8. VoLTE will be a market specific opt in option. It's already live on the network for closed testing and in some areas production network testing.
  9. lilotimz

    Official Magic Box discussion thread

    http://s4gru.com/forums/topic/7711-official-magic-box-discussion-thread/?do=findComment&comment=529863 I have a good lead on what the Relay module will be but will not state anything until further confirmations. No. Airspan is strictly a LTE RAN and future NR RAN provider. Voice will be supported when opt in VoLTE becomes available this coming fall.
  10. Samsung 2.5 MMU MT02P (source: Samsung) (source: FCC OET)
  11. Any and all 31/32/33 39/3A/3B endings are Nokia Mini Macros on Macros typically found on former Clearwire sites. Each mini macro is a stand alone BTS so will have unique GCI identifiers. For old Samsung GCI endings... B25 #1 = 00/01/02 B25 #2 = 03/04/05 B25 #2 10x10 = 06/07/08 B26 = 10/11/0F B41 #1 = 00/01/002 B41 #2 = 03/04/05 B41 #3 = 06/07/08 B41 #4 = 0C/0D/0E B41 Triband Antenna #2 = 09/0A/0B B41 Triband Antenna #3 = 03/04/05 Airspan Airunity MBGCI endings are all over the place but it's easy to pick out once you know the standard GCI heading. Airspan airharmony mini macros GCI ends 01.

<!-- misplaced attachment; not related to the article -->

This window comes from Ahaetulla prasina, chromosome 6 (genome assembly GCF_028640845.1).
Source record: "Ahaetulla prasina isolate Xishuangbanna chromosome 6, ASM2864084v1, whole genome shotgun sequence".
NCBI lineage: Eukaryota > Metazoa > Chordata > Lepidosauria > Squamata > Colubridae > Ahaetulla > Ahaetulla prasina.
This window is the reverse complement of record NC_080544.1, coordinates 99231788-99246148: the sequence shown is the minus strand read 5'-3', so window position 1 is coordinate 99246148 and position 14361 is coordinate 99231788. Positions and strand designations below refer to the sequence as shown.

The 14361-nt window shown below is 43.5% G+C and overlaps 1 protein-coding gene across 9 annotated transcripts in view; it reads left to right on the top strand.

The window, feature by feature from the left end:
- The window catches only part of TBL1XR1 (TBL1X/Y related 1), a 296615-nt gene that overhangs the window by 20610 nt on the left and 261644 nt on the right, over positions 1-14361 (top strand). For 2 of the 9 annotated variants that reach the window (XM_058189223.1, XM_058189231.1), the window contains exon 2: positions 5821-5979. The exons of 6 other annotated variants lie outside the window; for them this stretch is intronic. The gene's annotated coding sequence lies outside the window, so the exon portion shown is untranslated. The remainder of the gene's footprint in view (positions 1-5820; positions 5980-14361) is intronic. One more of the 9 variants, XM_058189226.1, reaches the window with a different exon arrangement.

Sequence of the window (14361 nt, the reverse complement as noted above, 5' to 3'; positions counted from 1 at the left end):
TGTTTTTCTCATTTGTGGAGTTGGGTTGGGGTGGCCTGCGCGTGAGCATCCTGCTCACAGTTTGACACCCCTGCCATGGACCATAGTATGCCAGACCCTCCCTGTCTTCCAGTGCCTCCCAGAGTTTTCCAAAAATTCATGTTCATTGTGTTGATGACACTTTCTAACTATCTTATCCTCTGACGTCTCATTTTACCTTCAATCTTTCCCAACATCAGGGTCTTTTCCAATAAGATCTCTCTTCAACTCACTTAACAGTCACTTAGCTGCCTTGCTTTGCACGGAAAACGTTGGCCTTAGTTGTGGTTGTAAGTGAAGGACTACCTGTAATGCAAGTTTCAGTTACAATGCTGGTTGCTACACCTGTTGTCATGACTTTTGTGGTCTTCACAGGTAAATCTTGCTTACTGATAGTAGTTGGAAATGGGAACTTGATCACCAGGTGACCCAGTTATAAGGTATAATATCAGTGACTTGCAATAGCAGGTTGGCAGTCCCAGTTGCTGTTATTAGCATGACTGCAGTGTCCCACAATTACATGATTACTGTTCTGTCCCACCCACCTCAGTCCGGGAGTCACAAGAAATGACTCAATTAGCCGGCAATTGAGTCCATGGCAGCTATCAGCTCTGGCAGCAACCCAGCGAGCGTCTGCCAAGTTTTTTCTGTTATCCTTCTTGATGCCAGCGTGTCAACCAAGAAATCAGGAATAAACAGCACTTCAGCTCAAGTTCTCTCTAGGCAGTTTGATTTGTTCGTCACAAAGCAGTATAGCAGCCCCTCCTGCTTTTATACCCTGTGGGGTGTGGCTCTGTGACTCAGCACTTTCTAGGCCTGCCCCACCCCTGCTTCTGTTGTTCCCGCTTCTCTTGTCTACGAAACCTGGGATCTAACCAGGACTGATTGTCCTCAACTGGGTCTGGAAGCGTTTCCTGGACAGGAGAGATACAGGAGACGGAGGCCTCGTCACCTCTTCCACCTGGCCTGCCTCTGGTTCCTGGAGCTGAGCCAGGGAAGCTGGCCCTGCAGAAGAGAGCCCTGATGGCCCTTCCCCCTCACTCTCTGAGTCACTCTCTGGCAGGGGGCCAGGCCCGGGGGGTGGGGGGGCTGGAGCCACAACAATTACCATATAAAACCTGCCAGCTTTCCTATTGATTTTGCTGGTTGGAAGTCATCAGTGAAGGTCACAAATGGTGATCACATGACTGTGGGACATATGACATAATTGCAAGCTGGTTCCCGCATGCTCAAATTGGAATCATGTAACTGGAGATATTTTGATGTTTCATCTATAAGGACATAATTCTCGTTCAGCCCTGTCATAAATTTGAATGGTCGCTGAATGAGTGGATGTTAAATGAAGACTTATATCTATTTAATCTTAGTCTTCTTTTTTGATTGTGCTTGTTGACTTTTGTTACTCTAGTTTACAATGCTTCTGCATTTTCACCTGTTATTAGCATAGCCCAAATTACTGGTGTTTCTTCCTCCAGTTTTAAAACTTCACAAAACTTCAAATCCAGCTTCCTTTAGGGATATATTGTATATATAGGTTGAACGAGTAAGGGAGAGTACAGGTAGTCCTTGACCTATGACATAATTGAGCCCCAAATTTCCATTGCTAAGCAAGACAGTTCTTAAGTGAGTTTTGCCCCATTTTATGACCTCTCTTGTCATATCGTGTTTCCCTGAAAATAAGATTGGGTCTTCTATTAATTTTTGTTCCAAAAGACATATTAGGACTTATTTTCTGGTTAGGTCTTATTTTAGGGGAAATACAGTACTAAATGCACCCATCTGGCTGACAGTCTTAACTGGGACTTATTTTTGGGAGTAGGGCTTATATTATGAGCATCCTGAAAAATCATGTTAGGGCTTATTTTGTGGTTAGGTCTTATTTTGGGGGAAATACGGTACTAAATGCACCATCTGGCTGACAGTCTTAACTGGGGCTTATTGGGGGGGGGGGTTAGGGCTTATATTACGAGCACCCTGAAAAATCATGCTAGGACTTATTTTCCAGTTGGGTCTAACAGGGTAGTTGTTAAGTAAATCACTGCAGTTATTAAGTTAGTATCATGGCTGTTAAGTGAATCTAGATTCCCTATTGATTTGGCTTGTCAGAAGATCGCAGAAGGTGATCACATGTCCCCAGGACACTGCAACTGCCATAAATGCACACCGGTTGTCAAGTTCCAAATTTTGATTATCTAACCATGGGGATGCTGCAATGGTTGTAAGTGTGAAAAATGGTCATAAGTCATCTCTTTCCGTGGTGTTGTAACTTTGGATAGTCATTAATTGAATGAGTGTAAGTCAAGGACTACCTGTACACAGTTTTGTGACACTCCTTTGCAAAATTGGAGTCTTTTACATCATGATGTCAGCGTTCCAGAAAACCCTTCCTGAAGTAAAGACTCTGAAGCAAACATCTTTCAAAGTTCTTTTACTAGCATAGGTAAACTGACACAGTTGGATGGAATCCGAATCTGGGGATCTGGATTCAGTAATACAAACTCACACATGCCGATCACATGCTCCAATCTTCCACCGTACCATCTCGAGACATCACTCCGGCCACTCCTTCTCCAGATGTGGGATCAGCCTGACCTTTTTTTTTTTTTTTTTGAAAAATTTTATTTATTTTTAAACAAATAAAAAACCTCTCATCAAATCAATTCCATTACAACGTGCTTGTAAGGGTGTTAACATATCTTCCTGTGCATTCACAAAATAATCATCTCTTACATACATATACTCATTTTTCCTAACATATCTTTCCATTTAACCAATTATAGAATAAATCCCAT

12. lilotimz

    Official Magic Box discussion thread

    http://s4gru.com/entry/431-psa-4th-iteration-gen-3-magic-box-incoming/
  13. That appears to be similar to Samsung and I assume Nokia and ALU regions when 3CA was beginning to roll out. It turned out there was still backend upgrades that needed to be done.
  14. Center frequency 1939.4 MHz so upper part of A block. The entirety of the PCS A block 1930-1945 is owned by Sprint. Shown on the interactive maps..
  15. The backhaul is connected to the SFP backhaul ports so that's fiber! (left 2 = ethernet 802.3AT, right 2 = SFP)
  16. lilotimz

    Mobilitie Sites

    Hehe! Free year BYOD time!
  17. lilotimz

    Mobilitie Sites

    Relays can be used temporarily to bring up sites immediately while dedicated traditional landlines are delivered. In fact, it's one of the touted benefits of the technology. Sprint small cells don't need to wait weeks to months for backhaul to arrive like back during NV days. Also yes. That's an Airharmony 4000 B41 mini macro connected on its ethernet backhaul port to a provider of some sort. Actually now that I think of it, you're the first one to confirm with pictures an AIrspan small cell connected to what appears to be a landline backhaul. Were you able to grab any cell info from it like carriers live or EARFCN?